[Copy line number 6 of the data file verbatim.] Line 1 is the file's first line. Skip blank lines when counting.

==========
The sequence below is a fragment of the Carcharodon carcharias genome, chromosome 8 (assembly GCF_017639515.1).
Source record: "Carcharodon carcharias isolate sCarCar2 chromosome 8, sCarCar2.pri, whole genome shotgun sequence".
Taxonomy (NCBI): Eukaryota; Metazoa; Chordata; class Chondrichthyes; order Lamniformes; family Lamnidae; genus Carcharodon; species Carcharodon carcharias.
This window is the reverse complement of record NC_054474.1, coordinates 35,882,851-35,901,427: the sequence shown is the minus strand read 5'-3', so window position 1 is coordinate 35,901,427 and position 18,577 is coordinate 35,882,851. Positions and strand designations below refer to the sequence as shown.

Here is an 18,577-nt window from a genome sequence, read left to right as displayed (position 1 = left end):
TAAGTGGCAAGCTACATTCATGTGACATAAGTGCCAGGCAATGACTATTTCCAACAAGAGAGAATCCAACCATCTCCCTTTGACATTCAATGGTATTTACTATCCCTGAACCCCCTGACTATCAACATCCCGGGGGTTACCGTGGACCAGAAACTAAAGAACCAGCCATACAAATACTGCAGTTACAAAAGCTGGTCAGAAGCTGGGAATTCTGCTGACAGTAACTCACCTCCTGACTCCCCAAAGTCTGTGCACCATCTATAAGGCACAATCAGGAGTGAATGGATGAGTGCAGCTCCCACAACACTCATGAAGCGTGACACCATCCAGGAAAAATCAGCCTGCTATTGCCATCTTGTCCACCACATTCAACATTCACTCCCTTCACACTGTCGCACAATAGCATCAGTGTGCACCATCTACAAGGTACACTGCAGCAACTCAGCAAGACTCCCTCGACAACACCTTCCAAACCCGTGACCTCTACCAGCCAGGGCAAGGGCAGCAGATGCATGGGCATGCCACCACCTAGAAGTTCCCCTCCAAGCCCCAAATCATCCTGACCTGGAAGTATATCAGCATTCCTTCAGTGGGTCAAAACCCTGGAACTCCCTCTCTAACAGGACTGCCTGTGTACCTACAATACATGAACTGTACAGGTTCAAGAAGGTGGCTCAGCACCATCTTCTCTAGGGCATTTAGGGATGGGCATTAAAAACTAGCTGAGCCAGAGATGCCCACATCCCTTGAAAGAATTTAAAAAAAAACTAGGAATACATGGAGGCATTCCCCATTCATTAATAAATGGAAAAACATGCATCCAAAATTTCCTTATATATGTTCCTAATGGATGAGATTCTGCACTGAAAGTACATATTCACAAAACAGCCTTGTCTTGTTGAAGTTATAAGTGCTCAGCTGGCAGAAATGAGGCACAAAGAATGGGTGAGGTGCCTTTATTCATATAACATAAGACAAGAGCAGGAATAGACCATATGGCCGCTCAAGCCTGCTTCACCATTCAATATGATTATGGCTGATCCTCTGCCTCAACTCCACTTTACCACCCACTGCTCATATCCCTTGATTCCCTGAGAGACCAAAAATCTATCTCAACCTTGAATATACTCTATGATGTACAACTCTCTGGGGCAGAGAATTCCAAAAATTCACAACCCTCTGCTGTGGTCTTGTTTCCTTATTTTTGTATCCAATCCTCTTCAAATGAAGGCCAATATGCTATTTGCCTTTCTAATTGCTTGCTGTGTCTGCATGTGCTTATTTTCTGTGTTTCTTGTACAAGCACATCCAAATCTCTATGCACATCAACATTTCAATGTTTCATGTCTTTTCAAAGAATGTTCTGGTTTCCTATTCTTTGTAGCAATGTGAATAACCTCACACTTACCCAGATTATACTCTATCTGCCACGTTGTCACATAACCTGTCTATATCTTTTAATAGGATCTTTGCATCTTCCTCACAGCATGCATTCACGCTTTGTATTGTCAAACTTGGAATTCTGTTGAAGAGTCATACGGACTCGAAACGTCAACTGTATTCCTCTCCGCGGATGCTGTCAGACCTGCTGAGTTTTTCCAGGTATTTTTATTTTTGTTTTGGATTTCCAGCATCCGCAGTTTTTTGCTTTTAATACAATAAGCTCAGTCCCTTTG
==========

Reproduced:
TAAGTGGCAAGCTACATTCATGTGACATAAGTGCCAGGCAATGACTATTTCCAACAAGAGAGAATCCAACCATCTCCCTTTGACATTCAATGGTATTTACTATCCCTGAACCCCCTGACTATCAACATCCCGGGGGTTACCGTGGACCAGAAACTAAAGAACCAGCCATACAAATACTGCAGTTACAAAAGCTGGTCAGAAGCTGGGAATTCTGCTGACAGTAACTCACCTCCTGACTCCCCAAAGTCTGTGCACCATCTATAAGGCACAATCAGGAGTGAATGGATGAGTGCAGCTCCCACAACACTCATGAAGCGTGACACCATCCAGGAAAAATCAGCCTGCTATTGCCATCTTGTCCACCACATTCAACATTCACTCCCTTCACACTGTCGCACAATAGCATCAGTGTGCACCATCTACAAGGTACACTGCAGCAACTCAGCAAGACTCCCTCGACAACACCTTCCAAACCCGTGACCTCTACCAGCCAGGGCAAGGGCAGCAGATGCATGGGCATGCCACCACCTAGAAGTTCCCCTCCAAGCCCCAAATCATCCTGACCTGGAAGTATATCAGCATTCCTTCAGTGGGTCAAAACCCTGGAACTCCCTCTCTAACAGGACTGCCTGTGTACCTACAATACATGAACTGTACAGGTTCAAGAAGGTGGCTCAGCACCATCTTCTCTAGGGCATTTAGGGATGGGCATTAAAAACTAGCTGAGCCAGAGATGCCCACATCCCTTGAAAGAATTTAAAAAAAAACTAGGAATACATGGAGGCATTCCCCATTCATTAATAAATGGAAAAACATGCATCCAAAATTTCCTTATATATGTTCCTAATGGATGAGATTCTGCACTGAAAGTACATATTCACAAAACAGCCTTGTCTTGTTGAAGTTATAAGTGCTCAGCTGGCAGAAATGAGGCACAAAGAATGGGTGAGGTGCCTTTATTCATATAACATAAGACAAGAGCAGGAATAGACCATATGGCCGCTCAAGCCTGCTTCACCATTCAATATGATTATGGCTGATCCTCTGCCTCAACTCCACTTTACCACCCACTGCTCATATCCCTTGATTCCCTGAGAGACCAAAAATCTATCTCAACCTTGAATATACTCTATGATGTACAACTCTCTGGGGCAGAGAATTCCAAAAATTCACAACCCTCTGCTGTGGTCTTGTTTCCTTATTTTTGTATCCAATCCTCTTCAAATGAAGGCCAATATGCTATTTGCCTTTCTAATTGCTTGCTGTGTCTGCATGTGCTTATTTTCTGTGTTTCTTGTACAAGCACATCCAAATCTCTATGCACATCAACATTTCAATGTTTCATGTCTTTTCAAAGAATGTTCTGGTTTCCTATTCTTTGTAGCAATGTGAATAACCTCACACTTACCCAGATTATACTCTATCTGCCACGTTGTCACATAACCTGTCTATATCTTTTAATAGGATCTTTGCATCTTCCTCACAGCATGCATTCACGCTTTGTATTGTCAAACTTGGAATTCTGTTGAAGAGTCATACGGACTCGAAACGTCAACTGTATTCCTCTCCGCGGATGCTGTCAGACCTGCTGAGTTTTTCCAGGTATTTTTATTTTTGTTTTGGATTTCCAGCATCCGCAGTTTTTTGCTTTTAATACAATAAGCTCAGTCCCTTTG